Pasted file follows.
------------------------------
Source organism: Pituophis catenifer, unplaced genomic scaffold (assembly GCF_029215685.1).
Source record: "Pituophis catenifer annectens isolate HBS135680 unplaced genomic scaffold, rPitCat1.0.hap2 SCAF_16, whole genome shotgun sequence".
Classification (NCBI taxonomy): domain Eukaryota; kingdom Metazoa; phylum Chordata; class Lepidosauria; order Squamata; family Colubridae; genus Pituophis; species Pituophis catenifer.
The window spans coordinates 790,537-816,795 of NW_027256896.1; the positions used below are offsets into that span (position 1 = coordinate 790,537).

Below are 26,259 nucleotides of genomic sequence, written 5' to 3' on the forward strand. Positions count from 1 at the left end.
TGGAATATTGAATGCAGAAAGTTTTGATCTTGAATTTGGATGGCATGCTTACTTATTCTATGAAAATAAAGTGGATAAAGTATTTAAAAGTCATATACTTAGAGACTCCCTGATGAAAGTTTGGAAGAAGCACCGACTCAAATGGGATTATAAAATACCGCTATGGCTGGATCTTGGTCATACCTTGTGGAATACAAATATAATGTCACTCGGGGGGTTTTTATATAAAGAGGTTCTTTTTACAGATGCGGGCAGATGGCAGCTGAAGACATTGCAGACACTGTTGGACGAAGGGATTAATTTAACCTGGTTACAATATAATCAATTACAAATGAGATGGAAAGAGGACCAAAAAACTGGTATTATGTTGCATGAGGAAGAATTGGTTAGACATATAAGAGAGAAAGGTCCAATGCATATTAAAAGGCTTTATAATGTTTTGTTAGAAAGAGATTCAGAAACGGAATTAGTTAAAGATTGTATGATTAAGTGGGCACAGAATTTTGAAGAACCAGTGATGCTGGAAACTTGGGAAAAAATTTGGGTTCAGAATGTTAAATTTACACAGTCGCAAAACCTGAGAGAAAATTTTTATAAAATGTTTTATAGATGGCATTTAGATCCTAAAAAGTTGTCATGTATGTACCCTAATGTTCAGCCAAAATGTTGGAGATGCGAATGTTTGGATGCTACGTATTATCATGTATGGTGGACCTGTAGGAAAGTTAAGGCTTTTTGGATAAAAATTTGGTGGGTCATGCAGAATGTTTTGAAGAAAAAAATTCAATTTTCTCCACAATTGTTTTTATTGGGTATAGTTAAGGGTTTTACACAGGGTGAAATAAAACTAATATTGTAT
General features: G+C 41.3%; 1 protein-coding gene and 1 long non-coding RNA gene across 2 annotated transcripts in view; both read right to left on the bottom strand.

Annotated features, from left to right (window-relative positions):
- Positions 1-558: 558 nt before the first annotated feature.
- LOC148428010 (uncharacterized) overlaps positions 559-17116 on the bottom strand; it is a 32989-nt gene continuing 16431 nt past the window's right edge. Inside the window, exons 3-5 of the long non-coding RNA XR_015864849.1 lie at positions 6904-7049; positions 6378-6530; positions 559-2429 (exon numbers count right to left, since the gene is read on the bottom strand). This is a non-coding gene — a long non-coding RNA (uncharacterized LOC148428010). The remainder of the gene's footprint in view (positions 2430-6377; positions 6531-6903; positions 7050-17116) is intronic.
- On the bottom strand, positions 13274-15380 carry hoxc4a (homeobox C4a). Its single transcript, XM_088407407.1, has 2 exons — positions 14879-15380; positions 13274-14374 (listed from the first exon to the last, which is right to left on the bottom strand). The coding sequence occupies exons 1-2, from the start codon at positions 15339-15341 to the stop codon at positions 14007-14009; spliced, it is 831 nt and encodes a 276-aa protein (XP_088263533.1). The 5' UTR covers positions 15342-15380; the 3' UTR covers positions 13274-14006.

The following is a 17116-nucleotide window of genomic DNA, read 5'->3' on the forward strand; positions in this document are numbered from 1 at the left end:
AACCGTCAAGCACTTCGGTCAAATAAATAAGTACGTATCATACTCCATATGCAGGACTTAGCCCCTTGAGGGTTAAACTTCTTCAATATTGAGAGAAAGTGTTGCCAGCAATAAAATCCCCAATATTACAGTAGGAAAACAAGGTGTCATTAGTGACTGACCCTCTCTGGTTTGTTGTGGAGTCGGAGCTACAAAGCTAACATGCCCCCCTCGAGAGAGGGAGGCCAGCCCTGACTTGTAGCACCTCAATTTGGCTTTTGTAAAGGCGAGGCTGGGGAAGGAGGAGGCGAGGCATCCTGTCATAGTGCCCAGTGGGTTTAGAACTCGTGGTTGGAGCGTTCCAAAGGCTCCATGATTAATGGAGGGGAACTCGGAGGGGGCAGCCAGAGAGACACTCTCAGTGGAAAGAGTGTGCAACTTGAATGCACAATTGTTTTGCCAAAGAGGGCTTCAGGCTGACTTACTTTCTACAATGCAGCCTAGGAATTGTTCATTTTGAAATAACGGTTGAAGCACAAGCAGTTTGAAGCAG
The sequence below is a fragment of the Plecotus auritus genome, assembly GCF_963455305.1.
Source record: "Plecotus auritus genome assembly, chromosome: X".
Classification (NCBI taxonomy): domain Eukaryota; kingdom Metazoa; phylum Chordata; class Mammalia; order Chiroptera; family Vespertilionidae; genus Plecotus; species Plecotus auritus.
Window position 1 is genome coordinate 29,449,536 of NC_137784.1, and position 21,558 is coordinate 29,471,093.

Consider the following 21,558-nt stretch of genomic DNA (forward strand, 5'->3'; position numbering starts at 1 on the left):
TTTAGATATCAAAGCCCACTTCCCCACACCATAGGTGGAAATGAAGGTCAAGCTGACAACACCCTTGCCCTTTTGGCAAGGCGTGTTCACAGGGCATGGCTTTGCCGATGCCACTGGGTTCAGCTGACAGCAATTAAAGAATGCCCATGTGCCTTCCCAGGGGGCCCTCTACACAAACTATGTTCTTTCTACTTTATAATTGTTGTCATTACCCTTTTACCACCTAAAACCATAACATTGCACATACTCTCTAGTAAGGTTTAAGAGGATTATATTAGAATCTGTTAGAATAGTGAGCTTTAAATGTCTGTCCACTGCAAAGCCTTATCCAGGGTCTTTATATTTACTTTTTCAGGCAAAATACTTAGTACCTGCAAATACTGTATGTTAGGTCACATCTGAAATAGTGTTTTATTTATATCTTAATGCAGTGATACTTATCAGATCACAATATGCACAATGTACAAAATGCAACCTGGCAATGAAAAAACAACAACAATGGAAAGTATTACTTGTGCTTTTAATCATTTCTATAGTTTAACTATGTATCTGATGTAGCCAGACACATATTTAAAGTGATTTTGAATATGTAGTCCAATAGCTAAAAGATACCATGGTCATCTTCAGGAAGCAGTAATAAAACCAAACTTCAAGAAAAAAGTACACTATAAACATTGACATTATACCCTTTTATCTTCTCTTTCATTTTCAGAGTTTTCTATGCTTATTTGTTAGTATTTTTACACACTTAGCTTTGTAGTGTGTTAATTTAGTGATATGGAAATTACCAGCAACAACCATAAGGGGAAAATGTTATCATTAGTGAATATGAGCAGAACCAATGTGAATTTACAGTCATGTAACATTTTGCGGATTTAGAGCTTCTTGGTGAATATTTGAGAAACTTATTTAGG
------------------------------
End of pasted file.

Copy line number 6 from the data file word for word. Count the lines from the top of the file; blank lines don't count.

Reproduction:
TGGAATATTGAATGCAGAAAGTTTTGATCTTGAATTTGGATGGCATGCTTACTTATTCTATGAAAATAAAGTGGATAAAGTATTTAAAAGTCATATACTTAGAGACTCCCTGATGAAAGTTTGGAAGAAGCACCGACTCAAATGGGATTATAAAATACCGCTATGGCTGGATCTTGGTCATACCTTGTGGAATACAAATATAATGTCACTCGGGGGGTTTTTATATAAAGAGGTTCTTTTTACAGATGCGGGCAGATGGCAGCTGAAGACATTGCAGACACTGTTGGACGAAGGGATTAATTTAACCTGGTTACAATATAATCAATTACAAATGAGATGGAAAGAGGACCAAAAAACTGGTATTATGTTGCATGAGGAAGAATTGGTTAGACATATAAGAGAGAAAGGTCCAATGCATATTAAAAGGCTTTATAATGTTTTGTTAGAAAGAGATTCAGAAACGGAATTAGTTAAAGATTGTATGATTAAGTGGGCACAGAATTTTGAAGAACCAGTGATGCTGGAAACTTGGGAAAAAATTTGGGTTCAGAATGTTAAATTTACACAGTCGCAAAACCTGAGAGAAAATTTTTATAAAATGTTTTATAGATGGCATTTAGATCCTAAAAAGTTGTCATGTATGTACCCTAATGTTCAGCCAAAATGTTGGAGATGCGAATGTTTGGATGCTACGTATTATCATGTATGGTGGACCTGTAGGAAAGTTAAGGCTTTTTGGATAAAAATTTGGTGGGTCATGCAGAATGTTTTGAAGAAAAAAATTCAATTTTCTCCACAATTGTTTTTATTGGGTATAGTTAAGGGTTTTACACAGGGTGAAATAAAACTAATATTGTAT